A year into the investigation, officials decided to charge Perienne de Jaray despite having no evidence against her, she says.

 

"(O)n the morning of May 5, 2010, officers armed with heavy weapons and dressed in military gear seized Ms. de Jaray at a public gas station in a shopping center, screaming at her and causing her to be terrified. Varga was the lead officer who handed Ms. de Jaray an indictment for criminal charges.

 

"Ms. de Jaray was five months pregnant at the time and had been caring for her mother after chemotherapy for breast cancer. Unbeknownst to Ms. de Jaray, Varga and the armed guards had been sitting outside Ms. de Jaray's mother's house before they followed Ms. de Jaray to a crowded area to surround her, terrorize her, publically humiliate her, and serve her with the indictment," the complaint states.

 

De Jaray says she suffered contractions due to the confrontation and was rushed to the hospital, fearing she was going into premature labor.

 

Criminal charges were filed against her on May 28, 2010 and the Canadian government issued an international press release suggesting de Jaray and her father were "terrorists who posed a threat to international security," according to the complaint.

 

De Jaray says her father's company shut down during the investigation, she lost her job, her home went into foreclosure and she was forced to move back to Canada.

 

In 2011, Canada dropped all charges against de Jaray and her father.

 

Steve de Jaray sued the Canadian government in 2011, saying his company went bankrupt and he lost millions due to the wrongful prosecution. In 2015, he settled for more than $10 million, according to an investigative report by CTV Television Network.

 

According to settlement terms, de Jaray is prevented from disclosing the amount he was paid.

 

"I can't discuss the settlement, but I don't think there is any question that the economics of this on him was in the millions of dollars. The conduct of the government in this case happened to economically destroy someone who was a proven success," de Jaray's attorney Howard Mickelson told CTV.

 

The CTV investigation revealed a secret U.S. cable released by WikiLeaks that Mickelson said sheds light on why the de Jarays were targeted.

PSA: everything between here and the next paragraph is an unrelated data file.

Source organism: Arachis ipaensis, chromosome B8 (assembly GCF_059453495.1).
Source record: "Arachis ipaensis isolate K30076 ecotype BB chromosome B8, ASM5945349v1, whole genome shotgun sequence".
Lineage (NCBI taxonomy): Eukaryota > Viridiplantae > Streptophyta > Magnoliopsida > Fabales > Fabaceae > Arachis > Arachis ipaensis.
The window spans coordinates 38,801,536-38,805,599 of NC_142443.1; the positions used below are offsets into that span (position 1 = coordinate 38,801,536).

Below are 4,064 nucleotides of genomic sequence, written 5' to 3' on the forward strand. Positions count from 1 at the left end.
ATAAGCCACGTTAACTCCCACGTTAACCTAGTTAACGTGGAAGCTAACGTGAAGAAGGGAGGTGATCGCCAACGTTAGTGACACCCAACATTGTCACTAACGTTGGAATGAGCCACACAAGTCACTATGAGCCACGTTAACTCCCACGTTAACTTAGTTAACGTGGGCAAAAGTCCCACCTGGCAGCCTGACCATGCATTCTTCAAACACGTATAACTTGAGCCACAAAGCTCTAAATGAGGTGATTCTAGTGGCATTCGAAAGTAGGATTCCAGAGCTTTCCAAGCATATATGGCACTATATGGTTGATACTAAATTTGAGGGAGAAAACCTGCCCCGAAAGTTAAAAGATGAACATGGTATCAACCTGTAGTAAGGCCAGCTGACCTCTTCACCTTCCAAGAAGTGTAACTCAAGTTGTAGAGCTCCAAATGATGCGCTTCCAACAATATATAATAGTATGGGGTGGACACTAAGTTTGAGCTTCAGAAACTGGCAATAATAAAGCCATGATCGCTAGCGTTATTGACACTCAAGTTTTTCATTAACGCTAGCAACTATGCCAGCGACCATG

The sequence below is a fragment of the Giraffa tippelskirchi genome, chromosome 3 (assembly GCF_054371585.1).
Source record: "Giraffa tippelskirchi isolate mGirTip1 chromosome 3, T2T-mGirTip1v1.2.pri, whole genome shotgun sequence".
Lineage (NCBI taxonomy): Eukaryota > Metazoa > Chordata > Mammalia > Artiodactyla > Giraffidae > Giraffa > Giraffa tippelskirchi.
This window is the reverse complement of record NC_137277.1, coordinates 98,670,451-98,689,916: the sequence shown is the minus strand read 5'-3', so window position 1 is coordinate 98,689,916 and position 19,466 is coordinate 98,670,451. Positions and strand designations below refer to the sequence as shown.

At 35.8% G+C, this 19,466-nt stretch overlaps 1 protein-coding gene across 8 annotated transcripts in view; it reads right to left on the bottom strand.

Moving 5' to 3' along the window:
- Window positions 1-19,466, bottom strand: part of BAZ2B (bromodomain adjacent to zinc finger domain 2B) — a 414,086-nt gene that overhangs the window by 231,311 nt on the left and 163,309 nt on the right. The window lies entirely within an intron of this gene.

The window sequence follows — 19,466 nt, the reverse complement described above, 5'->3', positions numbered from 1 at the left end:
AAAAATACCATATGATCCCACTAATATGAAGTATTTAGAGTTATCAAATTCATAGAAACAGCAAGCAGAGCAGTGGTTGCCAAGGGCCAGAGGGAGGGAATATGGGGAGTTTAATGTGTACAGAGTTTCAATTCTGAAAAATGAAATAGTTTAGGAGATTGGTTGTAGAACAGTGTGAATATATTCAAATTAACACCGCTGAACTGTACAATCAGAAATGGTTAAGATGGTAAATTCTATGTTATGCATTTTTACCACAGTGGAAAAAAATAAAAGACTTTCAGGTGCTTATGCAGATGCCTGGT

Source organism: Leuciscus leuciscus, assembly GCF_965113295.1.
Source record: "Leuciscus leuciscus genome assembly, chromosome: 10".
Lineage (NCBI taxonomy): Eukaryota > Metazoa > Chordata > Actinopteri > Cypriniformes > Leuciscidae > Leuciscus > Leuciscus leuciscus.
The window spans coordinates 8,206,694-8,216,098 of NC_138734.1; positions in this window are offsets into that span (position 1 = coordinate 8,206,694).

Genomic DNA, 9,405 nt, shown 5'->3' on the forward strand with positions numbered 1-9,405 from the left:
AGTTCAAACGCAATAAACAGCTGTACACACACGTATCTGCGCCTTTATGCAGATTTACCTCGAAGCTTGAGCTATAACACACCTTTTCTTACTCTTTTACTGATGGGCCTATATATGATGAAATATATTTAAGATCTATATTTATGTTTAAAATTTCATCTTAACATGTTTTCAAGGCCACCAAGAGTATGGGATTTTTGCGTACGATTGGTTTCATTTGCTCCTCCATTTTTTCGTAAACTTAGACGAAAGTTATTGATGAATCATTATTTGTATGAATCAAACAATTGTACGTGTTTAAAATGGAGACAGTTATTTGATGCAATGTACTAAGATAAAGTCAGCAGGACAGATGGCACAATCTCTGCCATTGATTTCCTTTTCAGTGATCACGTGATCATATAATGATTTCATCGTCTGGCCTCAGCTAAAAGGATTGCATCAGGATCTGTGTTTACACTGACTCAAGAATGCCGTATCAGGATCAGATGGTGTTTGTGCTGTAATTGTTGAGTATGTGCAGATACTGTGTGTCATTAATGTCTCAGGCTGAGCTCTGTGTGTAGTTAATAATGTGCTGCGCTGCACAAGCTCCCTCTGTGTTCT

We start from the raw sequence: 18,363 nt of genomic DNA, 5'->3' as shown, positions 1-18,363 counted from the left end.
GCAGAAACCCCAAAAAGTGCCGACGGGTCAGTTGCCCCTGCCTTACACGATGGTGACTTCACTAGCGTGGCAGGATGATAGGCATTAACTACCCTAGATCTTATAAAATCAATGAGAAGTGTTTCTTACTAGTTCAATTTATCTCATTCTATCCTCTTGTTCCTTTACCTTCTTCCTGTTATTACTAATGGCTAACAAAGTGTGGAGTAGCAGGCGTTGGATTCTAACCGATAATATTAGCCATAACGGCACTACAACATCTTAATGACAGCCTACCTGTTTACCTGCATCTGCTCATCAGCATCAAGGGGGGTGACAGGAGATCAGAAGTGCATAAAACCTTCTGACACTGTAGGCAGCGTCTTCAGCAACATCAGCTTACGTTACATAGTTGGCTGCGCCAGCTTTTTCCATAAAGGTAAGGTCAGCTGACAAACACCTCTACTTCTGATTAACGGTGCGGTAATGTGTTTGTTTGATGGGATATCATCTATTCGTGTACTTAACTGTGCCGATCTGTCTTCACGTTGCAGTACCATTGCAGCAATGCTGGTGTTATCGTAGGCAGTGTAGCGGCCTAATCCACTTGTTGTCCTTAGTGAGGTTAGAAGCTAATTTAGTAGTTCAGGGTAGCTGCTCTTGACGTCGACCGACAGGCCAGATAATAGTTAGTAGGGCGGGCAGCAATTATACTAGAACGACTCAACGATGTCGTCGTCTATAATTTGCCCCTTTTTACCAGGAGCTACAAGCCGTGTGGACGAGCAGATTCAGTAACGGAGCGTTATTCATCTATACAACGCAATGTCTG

The cable details a meeting held in Ottawa the year before the de Jarays' arrest. At the meeting, then-U.S. Undersecretary of State Frank Ruggiero told Canadian officials that Canada would not get trade concessions on defense products unless they increased prosecution of illegal exports of U.S. military technology, according to CTV.

 

According to the cable released by WikiLeaks, Ruggiero told the Canadian officials: "until the price to be paid for export control violations is the same in Canada as it is in the U.S. — prison — adversaries will persist in abusing Canada as a venue from which they can illegally procure and export U.S. defense technologies."

 

Perienne de Jaray says the Canadian government never apologized to her for the wrongful charges.

 

"Ms. de Jaray was eventually forced to leave her home in the state of Washington as a result of the aggressive and relentless activity of the FBI at the insistence of the Government of Canada, its agents, and the Canadian individual defendants. Ms. De Jaray lost her home, her business, her savings, her health, and her L1A Visa that allowed her to live, work, and travel in the United States as a result.

 

"Ms. de Jaray's life was destroyed, and her husband and children were put in jeopardy without evidence and without reason," the complaint states.

 

Defendants include the attorney general of Canada, the Canadian Border Services Agency, Global Affairs Canada fka Department of Foreign Affairs and International Trade Canada, Webb, Varga and Liska.

 

De Jaray's charges include, intentional infliction of emotional distress and outrage.

 

She is represented by Janis Puracal with Maloney Lauersdorf Reiner, in Portland, Ore

 

To Learn More:

Muslim Sales Manager Marked as Terror Suspect for Encouraging Staff to “Blow Away” Competition at New York Trade Show (by Matt Bewig and David Wallechinsky, AllGov)

Comments

Leave a comment

captcha